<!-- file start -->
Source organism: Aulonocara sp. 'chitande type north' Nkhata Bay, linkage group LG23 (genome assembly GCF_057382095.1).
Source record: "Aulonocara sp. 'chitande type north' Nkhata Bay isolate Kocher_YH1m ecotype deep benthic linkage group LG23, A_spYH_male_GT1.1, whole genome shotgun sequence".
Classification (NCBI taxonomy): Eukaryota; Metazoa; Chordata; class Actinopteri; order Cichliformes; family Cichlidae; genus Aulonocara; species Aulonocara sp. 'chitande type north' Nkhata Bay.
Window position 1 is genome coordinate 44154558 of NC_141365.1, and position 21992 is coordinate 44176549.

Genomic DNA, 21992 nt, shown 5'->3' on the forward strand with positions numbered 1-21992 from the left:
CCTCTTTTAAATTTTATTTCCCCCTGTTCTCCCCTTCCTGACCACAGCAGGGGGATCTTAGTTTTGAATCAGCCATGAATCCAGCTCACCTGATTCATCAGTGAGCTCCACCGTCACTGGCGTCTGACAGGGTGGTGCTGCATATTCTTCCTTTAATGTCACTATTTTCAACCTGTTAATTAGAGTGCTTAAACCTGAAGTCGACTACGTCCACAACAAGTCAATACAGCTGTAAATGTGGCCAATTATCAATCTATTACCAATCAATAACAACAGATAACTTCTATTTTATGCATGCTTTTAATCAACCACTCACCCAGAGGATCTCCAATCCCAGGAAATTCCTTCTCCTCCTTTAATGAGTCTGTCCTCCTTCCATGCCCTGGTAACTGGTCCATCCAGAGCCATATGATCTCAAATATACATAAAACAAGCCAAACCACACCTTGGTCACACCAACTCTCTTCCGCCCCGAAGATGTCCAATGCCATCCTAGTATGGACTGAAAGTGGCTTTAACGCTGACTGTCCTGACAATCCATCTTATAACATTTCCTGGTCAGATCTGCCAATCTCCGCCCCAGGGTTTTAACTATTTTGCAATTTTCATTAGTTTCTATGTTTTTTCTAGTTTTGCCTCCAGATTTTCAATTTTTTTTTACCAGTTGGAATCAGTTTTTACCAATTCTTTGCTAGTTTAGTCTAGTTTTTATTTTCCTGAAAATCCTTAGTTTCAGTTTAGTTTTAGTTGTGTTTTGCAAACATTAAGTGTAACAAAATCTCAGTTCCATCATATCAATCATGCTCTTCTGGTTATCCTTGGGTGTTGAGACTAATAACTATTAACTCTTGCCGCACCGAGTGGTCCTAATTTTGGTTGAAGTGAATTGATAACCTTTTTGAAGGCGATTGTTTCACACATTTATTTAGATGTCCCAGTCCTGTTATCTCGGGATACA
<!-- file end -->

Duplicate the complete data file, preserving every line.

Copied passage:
Source organism: Aulonocara sp. 'chitande type north' Nkhata Bay, linkage group LG23 (genome assembly GCF_057382095.1).
Source record: "Aulonocara sp. 'chitande type north' Nkhata Bay isolate Kocher_YH1m ecotype deep benthic linkage group LG23, A_spYH_male_GT1.1, whole genome shotgun sequence".
Classification (NCBI taxonomy): Eukaryota; Metazoa; Chordata; class Actinopteri; order Cichliformes; family Cichlidae; genus Aulonocara; species Aulonocara sp. 'chitande type north' Nkhata Bay.
Window position 1 is genome coordinate 44154558 of NC_141365.1, and position 21992 is coordinate 44176549.

Genomic DNA, 21992 nt, shown 5'->3' on the forward strand with positions numbered 1-21992 from the left:
CCTCTTTTAAATTTTATTTCCCCCTGTTCTCCCCTTCCTGACCACAGCAGGGGGATCTTAGTTTTGAATCAGCCATGAATCCAGCTCACCTGATTCATCAGTGAGCTCCACCGTCACTGGCGTCTGACAGGGTGGTGCTGCATATTCTTCCTTTAATGTCACTATTTTCAACCTGTTAATTAGAGTGCTTAAACCTGAAGTCGACTACGTCCACAACAAGTCAATACAGCTGTAAATGTGGCCAATTATCAATCTATTACCAATCAATAACAACAGATAACTTCTATTTTATGCATGCTTTTAATCAACCACTCACCCAGAGGATCTCCAATCCCAGGAAATTCCTTCTCCTCCTTTAATGAGTCTGTCCTCCTTCCATGCCCTGGTAACTGGTCCATCCAGAGCCATATGATCTCAAATATACATAAAACAAGCCAAACCACACCTTGGTCACACCAACTCTCTTCCGCCCCGAAGATGTCCAATGCCATCCTAGTATGGACTGAAAGTGGCTTTAACGCTGACTGTCCTGACAATCCATCTTATAACATTTCCTGGTCAGATCTGCCAATCTCCGCCCCAGGGTTTTAACTATTTTGCAATTTTCATTAGTTTCTATGTTTTTTCTAGTTTTGCCTCCAGATTTTCAATTTTTTTTTACCAGTTGGAATCAGTTTTTACCAATTCTTTGCTAGTTTAGTCTAGTTTTTATTTTCCTGAAAATCCTTAGTTTCAGTTTAGTTTTAGTTGTGTTTTGCAAACATTAAGTGTAACAAAATCTCAGTTCCATCATATCAATCATGCTCTTCTGGTTATCCTTGGGTGTTGAGACTAATAACTATTAACTCTTGCCGCACCGAGTGGTCCTAATTTTGGTTGAAGTGAATTGATAACCTTTTTGAAGGCGATTGTTTCACACATTTATTTAGATGTCCCAGTCCTGTTATCTCGGGATACA